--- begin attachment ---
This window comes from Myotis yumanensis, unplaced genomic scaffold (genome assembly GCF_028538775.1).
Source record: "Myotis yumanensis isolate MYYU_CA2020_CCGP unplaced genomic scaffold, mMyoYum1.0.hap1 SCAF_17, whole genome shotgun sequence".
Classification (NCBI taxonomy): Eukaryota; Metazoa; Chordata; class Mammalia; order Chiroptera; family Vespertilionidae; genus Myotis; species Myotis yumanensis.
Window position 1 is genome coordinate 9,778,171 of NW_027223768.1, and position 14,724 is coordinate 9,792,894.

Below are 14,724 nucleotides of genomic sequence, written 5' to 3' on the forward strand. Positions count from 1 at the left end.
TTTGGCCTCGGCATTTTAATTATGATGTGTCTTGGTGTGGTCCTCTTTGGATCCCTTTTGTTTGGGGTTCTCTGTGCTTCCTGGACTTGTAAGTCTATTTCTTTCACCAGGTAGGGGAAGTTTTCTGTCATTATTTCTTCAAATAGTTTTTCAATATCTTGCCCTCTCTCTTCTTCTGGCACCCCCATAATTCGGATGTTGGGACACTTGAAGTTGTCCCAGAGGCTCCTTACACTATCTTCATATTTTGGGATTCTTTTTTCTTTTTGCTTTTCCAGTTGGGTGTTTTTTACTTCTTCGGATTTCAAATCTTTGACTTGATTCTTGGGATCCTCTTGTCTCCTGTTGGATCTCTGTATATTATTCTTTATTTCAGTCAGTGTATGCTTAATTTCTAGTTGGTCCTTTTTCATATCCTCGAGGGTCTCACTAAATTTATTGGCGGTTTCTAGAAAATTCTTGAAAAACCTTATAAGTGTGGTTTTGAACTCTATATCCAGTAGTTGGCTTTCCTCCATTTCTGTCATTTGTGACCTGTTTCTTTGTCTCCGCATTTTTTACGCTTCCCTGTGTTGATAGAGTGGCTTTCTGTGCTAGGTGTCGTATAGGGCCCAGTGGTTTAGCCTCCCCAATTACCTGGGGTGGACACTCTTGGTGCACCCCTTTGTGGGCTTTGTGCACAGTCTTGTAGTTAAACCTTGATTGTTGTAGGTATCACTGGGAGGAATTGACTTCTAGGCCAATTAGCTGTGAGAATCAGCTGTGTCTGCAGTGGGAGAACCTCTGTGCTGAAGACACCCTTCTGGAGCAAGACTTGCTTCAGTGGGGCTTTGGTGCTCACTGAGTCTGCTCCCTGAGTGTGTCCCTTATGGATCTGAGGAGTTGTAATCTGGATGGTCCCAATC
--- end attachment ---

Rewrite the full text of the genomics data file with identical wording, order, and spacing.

This window comes from Myotis yumanensis, unplaced genomic scaffold (genome assembly GCF_028538775.1).
Source record: "Myotis yumanensis isolate MYYU_CA2020_CCGP unplaced genomic scaffold, mMyoYum1.0.hap1 SCAF_17, whole genome shotgun sequence".
Classification (NCBI taxonomy): Eukaryota; Metazoa; Chordata; class Mammalia; order Chiroptera; family Vespertilionidae; genus Myotis; species Myotis yumanensis.
Window position 1 is genome coordinate 9,778,171 of NW_027223768.1, and position 14,724 is coordinate 9,792,894.

Below are 14,724 nucleotides of genomic sequence, written 5' to 3' on the forward strand. Positions count from 1 at the left end.
TTTGGCCTCGGCATTTTAATTATGATGTGTCTTGGTGTGGTCCTCTTTGGATCCCTTTTGTTTGGGGTTCTCTGTGCTTCCTGGACTTGTAAGTCTATTTCTTTCACCAGGTAGGGGAAGTTTTCTGTCATTATTTCTTCAAATAGTTTTTCAATATCTTGCCCTCTCTCTTCTTCTGGCACCCCCATAATTCGGATGTTGGGACACTTGAAGTTGTCCCAGAGGCTCCTTACACTATCTTCATATTTTGGGATTCTTTTTTCTTTTTGCTTTTCCAGTTGGGTGTTTTTTACTTCTTCGGATTTCAAATCTTTGACTTGATTCTTGGGATCCTCTTGTCTCCTGTTGGATCTCTGTATATTATTCTTTATTTCAGTCAGTGTATGCTTAATTTCTAGTTGGTCCTTTTTCATATCCTCGAGGGTCTCACTAAATTTATTGGCGGTTTCTAGAAAATTCTTGAAAAACCTTATAAGTGTGGTTTTGAACTCTATATCCAGTAGTTGGCTTTCCTCCATTTCTGTCATTTGTGACCTGTTTCTTTGTCTCCGCATTTTTTACGCTTCCCTGTGTTGATAGAGTGGCTTTCTGTGCTAGGTGTCGTATAGGGCCCAGTGGTTTAGCCTCCCCAATTACCTGGGGTGGACACTCTTGGTGCACCCCTTTGTGGGCTTTGTGCACAGTCTTGTAGTTAAACCTTGATTGTTGTAGGTATCACTGGGAGGAATTGACTTCTAGGCCAATTAGCTGTGAGAATCAGCTGTGTCTGCAGTGGGAGAACCTCTGTGCTGAAGACACCCTTCTGGAGCAAGACTTGCTTCAGTGGGGCTTTGGTGCTCACTGAGTCTGCTCCCTGAGTGTGTCCCTTATGGATCTGAGGAGTTGTAATCTGGATGGTCCCAATC